Land & Environment

Blazing Trails: New Outdoor Recreation Plan Built With USU Support

By Lael Gilbert |

Jordan Smith, director of the Institute of Outdoor Recreation and Tourism discusses the first-ever Outdoor Recreation Strategic Plan at Utah's state capitol building.

Utah’s first ever Outdoor Recreation Strategic Plan was released Friday at the Utah State Capitol, offering state leaders, land managers and outdoor enthusiasts an insider’s look at how recreation access and infrastructure will evolve over the next 20 years for activities like hiking, biking, four-wheeling, hunting, camping and fishing.

The aspirational plan, developed in partnership with USU’s Institute of Outdoor Recreation and Tourism (IORT), includes high-level goals for the future of Utah’s recreation landscape, including ways to meet an increasing demand from a growing population, improving access for a variety of outdoor activities and developing strategies for cross-boundary management of recreation lands — a complex but necessary proposition due to tangled jurisdictional and administrative systems across which recreation occurs in the state.

Meandering trails and sprawling forest acreage used for Utahns’ favorite outdoor activities don’t line up cleanly with administrative boundaries. A single trail might be managed by a variety of federal, state, county and local government agencies, each taking a slightly different approach. Practical and cultural differences sometimes make it difficult to plan across agencies, said Jordan Smith, director of IORT and professor in the Quinney College of Natural Resources.

But new legislation helps Utah’s Division of Outdoor Recreation take a stronger role in facilitating cross-boundary planning, allowing the division to initiate partnership agreements for improvement of recreation infrastructure on public lands, as outlined in the new strategy.

Regional councils, which include public and private collaboration, will also play a key role going forward, said Jason Curry, director of the Utah Division of Outdoor Recreation. Leveraging local knowledge can be essential to help managers understand recreation issues and community context, he said.

“Groups already serving in these roles have come a long way in recent years, but more connections are still needed,” he said during the release event.

IORT has spent the last year traveling the state, holding open house-style events to gather feedback from a variety of recreation groups, local leaders, land managers and other stakeholders.

“We’ve learned an immense amount by listening to perspectives in planning workshops across the state,” Smith said. “We’ve seen that solutions that work well in one area can’t be universally applied. Recreation issues tend to be region-specific.”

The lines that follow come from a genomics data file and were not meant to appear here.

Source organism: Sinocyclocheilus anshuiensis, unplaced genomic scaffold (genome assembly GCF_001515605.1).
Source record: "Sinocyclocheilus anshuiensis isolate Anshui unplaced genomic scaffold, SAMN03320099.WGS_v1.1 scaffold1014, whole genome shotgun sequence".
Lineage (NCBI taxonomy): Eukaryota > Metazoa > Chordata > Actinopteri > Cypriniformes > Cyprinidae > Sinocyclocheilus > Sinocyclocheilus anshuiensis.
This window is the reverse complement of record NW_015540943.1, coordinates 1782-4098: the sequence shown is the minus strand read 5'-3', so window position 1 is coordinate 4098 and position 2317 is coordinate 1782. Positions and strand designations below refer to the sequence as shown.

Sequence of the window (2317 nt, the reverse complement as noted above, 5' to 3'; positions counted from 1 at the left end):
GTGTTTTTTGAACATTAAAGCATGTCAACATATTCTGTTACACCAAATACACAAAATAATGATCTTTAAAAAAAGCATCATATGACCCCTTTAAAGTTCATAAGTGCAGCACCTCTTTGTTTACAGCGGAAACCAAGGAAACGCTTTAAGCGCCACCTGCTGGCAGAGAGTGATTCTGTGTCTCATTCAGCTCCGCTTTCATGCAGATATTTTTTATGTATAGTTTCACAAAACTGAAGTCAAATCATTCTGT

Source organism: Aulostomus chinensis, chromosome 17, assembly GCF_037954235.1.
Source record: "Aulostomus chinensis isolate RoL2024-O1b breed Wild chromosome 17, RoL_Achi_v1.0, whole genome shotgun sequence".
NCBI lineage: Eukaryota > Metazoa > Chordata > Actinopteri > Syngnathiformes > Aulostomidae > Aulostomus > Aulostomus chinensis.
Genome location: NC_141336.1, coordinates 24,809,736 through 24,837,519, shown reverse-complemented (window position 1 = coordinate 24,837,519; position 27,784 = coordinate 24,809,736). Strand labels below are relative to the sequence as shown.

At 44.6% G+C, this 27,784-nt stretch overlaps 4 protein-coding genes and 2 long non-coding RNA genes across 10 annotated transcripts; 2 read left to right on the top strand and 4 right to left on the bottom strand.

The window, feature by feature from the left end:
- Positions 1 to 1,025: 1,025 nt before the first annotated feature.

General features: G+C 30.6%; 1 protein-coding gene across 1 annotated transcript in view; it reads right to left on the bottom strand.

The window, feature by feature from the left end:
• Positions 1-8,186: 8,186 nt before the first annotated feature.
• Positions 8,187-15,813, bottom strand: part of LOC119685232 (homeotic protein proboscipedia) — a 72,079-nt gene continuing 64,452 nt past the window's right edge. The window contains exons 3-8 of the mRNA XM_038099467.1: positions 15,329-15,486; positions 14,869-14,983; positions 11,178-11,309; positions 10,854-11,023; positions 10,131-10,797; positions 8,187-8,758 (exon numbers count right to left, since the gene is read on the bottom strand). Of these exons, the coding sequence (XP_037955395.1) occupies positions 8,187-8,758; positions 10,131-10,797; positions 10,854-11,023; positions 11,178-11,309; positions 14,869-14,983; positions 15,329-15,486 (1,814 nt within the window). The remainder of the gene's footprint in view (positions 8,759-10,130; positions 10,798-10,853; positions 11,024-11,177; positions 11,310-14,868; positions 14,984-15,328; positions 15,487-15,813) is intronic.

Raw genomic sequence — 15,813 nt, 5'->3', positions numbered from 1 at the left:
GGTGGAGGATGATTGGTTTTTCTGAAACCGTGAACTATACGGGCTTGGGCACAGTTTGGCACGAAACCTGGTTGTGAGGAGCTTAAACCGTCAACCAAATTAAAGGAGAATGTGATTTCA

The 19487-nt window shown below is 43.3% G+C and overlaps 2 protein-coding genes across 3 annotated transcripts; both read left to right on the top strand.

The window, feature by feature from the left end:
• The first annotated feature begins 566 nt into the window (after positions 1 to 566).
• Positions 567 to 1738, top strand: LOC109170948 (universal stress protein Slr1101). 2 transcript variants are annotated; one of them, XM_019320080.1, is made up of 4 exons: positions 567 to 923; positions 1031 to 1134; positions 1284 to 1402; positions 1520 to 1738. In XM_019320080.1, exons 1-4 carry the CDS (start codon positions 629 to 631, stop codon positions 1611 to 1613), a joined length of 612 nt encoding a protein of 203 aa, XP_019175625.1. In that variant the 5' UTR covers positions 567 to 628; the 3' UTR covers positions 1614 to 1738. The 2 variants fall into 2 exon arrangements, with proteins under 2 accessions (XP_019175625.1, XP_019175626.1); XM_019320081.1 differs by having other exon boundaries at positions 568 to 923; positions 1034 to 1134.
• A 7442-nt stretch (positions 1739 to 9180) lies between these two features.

The planning team has been asked to represent a wide spectrum of interests in the new planning document, from casual hikers or birdwatchers to people out on side-by-sides, Curry said. But strong opinions about treasured recreation spots and hot-button conflicts likely won’t temper over time, he said

“Outdoor interests are only going to get more diverse,” he said.

A major objective of the plan is to ensure the planning process for infrastructure and management takes local needs into perspective, with strong consideration for the variable nature of communities and circumstances across the state.

“Solutions that work for traffic management and crowding in Springdale, a gateway community to Zion National Park, won’t necessarily be acceptable to places like their neighbor Rockville, which has different priorities and policies,” said Jordan Katcher, a community facilitator working with IORT who participated in the release event.

This new document also makes clear that key pieces of information needed for strong planning are still missing. For example, the state doesn’t have data on how effective messages about responsible recreation are for minimizing people’s environmental and economic impacts, Smith said.

Of the millions of dollars spent each year on outdoor recreation infrastructure projects and for promoting tourism in the state, less than half of one percent of the total budget is used for research and education on recreation issues.

“That leaves a lot of important questions unanswered,” Smith said. “We really need to work to make sure that these information needs are met in the future.”

The strategic plan has been through an intensive and thorough review process, and many people will rely on it for stable recreation opportunities far into Utah’s future, Smith said. More than 2.5 million residents use the outdoor spaces that managers have been asked to maintain and protect for the long term.

Outdoor activities are fundamental to who Utahns are and how they live their lives, Curry said. Recreation on state and federal land also plays a major part in Utah’s economy, contributing $8.1 billion in spending activity, $737 million in state and local tax revenue, and $3.6 billion in wages and salaries for Utah workers.

“The greatest risk to accomplishing the plan as it now stands is growth,” Curry said.

Keeping up with infrastructure, maintaining valued open space and increasing recreation access while minimizing the impacts on the environment, and offering communities maximum autonomy are no small order, he said.

The Institute of Outdoor Recreation and Tourism participated in Outdoor Recreation Day on the Hill, an event leading up to the official release of Utah's first-ever outdoor recreation strategic plan.

WRITER

Lael Gilbert
Public Relations Specialist
Quinney College of Natural Resources
435-797-8455
lael.gilbert@usu.edu

CONTACT

Jordan Smith
Director
Institute of Outdoor Recreation and Tourism
435-830-6294
Jordan.smith@usu.edu


TOPICS

Research 877stories Utah 371stories Environment 263stories Land Management 123stories Outdoor 78stories Recreation 69stories

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